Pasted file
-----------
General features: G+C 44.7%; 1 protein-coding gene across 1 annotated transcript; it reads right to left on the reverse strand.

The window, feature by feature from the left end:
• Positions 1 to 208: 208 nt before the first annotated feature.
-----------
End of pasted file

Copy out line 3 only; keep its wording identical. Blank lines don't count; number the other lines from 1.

• Positions 1 to 208: 208 nt before the first annotated feature.